Research has come forth that suggests that the relationship between periodontal disease and diabetes goes both ways. Gum problems can make it more difficult for diabetics to control their blood sugar. Those who have diabetes are more likely to have periodontal disease than those who do not which makes it vital for diabetics to maintain their blood sugar and seek treatment.
Diabetes Increases Chances of Periodontal Disease
Diabetics, as a result of their increased susceptibility to infection, are at greater risk of developing periodontal disease than those without diabetes. Those who do not have their diabetes under control are at an even greater risk. Uncontrolled diabetes impairs white blood cells, which are the body’s main defense against bacterial infection that can occur in the mouth. Allowing diabetes to be left uncontrolled greatly increases a diabetic’s risk of moderate to severe gum disease. Those who have diabetes will often experience dry mouth, gum inflammation, and poor healing in the oral tissues. All of these complications of diabetes can put a patient at greater risk for periodontal disease, but the inflammation of the gums is by far the most threatening. Besides impairing white blood cells, diabetes also causes blood vessels to thicken. Thickened blood vessels slow the flow of nutrients and waste products from the tissues of the mouth. This inflammation greatly reduces the body’s ability to fight infections, such as the bacterial infection that causes periodontitis or gum disease.
Additionally, the damage that periodontal disease can do is far greater in a diabetic patient than one without diabetes because healing in diabetics may be impaired, allowing the periodontal disease to cause far more destruction at a faster rate.
Diabetes and Periodontal Disease: A Two-Way Street
Not only does diabetes affect periodontal disease, but it has been shown to affect a patient’s diabetes. The relationship is a two-way street. Periodontal disease may make it more difficult for patients with diabetes to control their blood sugar.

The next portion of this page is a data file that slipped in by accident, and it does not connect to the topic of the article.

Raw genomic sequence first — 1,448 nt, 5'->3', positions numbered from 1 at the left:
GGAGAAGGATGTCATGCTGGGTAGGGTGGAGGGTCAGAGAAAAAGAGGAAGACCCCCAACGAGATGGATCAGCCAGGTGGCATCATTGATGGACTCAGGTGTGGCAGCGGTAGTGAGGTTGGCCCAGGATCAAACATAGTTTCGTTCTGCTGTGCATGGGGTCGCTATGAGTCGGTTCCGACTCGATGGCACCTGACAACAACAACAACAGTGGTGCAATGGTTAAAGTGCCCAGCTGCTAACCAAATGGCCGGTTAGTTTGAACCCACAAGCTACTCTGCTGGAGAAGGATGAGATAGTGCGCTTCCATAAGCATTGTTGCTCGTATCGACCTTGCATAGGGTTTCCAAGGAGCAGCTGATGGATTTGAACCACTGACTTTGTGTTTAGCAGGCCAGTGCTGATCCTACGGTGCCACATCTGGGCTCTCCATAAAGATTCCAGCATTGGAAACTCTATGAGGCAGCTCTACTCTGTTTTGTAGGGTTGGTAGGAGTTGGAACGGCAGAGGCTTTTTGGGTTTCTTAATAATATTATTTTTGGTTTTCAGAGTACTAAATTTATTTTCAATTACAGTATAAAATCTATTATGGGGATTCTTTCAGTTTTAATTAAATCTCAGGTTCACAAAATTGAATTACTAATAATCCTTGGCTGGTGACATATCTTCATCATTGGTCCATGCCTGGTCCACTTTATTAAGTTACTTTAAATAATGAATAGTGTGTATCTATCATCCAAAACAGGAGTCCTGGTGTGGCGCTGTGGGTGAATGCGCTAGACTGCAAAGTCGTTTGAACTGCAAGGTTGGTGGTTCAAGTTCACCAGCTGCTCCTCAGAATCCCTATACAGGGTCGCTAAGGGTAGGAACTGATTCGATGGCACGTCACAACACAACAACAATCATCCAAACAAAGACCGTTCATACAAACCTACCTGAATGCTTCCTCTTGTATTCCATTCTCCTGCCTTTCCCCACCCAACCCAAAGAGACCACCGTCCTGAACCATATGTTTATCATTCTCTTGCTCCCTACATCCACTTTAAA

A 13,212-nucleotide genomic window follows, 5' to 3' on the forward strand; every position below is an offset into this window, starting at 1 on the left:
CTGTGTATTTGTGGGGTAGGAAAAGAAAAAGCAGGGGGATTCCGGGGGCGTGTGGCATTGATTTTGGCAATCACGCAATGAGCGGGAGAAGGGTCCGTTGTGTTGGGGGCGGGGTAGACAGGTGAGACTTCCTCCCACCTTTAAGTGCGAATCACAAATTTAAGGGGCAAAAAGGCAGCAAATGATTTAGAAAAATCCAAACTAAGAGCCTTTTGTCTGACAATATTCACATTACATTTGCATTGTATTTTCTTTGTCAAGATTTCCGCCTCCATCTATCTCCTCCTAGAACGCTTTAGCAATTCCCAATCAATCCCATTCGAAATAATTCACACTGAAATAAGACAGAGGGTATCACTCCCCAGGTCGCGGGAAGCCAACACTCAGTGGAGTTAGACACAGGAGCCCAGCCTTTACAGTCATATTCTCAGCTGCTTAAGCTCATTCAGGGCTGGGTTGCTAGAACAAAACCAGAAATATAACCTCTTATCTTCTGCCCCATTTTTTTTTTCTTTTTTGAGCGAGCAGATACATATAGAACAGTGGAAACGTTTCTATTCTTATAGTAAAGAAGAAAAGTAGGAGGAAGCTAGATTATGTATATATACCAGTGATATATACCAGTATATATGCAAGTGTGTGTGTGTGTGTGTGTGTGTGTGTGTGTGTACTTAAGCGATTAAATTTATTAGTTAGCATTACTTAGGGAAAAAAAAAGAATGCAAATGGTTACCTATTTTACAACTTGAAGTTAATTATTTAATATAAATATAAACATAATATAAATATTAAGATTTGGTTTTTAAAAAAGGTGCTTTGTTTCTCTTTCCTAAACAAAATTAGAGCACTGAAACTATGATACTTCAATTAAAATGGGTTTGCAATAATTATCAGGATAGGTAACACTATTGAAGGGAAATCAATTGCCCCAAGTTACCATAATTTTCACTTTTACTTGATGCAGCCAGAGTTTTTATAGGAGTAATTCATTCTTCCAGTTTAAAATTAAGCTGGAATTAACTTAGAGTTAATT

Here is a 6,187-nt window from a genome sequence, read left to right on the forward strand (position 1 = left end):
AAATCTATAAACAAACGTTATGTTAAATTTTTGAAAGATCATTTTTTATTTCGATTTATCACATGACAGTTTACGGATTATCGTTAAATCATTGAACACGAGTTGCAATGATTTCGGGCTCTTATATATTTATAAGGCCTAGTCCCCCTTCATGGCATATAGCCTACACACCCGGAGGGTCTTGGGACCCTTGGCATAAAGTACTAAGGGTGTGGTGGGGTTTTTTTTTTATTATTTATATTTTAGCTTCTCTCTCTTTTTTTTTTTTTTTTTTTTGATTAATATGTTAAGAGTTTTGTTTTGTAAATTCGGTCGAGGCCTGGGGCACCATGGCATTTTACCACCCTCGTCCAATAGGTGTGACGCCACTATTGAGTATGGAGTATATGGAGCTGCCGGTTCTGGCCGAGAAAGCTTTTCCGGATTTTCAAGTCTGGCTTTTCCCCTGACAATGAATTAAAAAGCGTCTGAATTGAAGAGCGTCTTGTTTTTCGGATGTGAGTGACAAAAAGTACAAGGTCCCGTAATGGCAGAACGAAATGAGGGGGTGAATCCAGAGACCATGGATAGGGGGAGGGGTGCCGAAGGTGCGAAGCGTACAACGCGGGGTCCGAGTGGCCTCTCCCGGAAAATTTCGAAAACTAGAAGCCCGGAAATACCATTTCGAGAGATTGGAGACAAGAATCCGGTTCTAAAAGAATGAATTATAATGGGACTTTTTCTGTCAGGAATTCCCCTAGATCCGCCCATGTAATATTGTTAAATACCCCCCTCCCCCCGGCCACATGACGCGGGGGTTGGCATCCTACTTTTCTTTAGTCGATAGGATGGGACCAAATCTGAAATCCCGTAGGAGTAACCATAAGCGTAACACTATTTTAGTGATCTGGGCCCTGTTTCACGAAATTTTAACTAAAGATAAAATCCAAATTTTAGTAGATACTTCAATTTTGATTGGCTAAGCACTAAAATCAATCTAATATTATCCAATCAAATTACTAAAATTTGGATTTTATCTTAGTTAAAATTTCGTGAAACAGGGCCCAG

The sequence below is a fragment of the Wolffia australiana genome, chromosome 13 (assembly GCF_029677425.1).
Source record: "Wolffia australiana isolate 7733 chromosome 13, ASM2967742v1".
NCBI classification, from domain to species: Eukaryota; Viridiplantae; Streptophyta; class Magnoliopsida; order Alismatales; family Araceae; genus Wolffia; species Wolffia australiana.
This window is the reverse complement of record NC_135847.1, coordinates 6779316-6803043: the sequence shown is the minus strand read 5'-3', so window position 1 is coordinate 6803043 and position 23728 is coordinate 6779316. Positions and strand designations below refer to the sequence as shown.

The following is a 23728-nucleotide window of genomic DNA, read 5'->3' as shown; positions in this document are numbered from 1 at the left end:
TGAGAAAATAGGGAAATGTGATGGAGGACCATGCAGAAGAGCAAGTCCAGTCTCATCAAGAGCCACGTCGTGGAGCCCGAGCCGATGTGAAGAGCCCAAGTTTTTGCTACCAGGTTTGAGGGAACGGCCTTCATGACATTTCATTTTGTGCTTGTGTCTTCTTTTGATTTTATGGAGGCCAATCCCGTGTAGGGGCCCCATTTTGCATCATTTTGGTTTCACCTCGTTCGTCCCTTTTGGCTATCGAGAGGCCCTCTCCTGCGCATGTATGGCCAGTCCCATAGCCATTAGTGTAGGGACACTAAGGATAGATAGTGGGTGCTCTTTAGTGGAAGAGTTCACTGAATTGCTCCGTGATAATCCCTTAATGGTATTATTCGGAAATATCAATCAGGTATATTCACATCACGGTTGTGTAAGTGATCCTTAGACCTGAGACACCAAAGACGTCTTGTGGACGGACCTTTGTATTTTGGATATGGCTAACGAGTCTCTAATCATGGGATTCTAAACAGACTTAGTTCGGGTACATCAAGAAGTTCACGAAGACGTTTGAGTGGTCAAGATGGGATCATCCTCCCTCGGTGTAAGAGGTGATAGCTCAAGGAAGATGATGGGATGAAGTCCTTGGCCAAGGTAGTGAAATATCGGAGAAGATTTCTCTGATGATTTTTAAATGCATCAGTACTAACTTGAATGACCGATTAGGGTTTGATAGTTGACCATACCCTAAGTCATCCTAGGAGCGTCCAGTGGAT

Periodontal disease has been shown to increase blood sugar which contributes to increased periods of time when the body functions with high blood sugar. Bacterial infections, like periodontal disease, can affect the patient’s metabolism making it far more complicated to maintain healthy blood sugar levels. Because gum disease is a chronic infection, it has a negative impact on the diabetic’s ability to maintain control of the metabolic status. All of these effects can increase the risk for some of the complications of diabetes: glaucoma, neuropathy, and high blood pressure.
Several studies have found that treating periodontal disease helps diabetics control their blood sugars. One such study of 113 Pima Indians, published in the Journal of Periodontology (1997), found that when the Indians’ periodontal infections were treated, the management of their diabetes markedly improved.
Treatment of Periodontal Disease in the Diabetic
If you have diabetes, schedule an appointment today. Treatment options for periodontal disease vary and can help you maintain and control your diabetic status. If you are diabetic, it is crucial for you to have healthy gums. Healthy gums will make it easier for you to control your blood sugar levels ultimately saving you time, effort, and money!
Dr. Deana Cook, located in Wilmington, NC is a periodontist who serves patients from Castle Hayne, Porters Neck, Odgen, Leland, Wrightsville Beach, Carolina Beach, Southport, and Hampstead. We are looking forward to welcoming you to our office and encourage you to schedule your appointment today!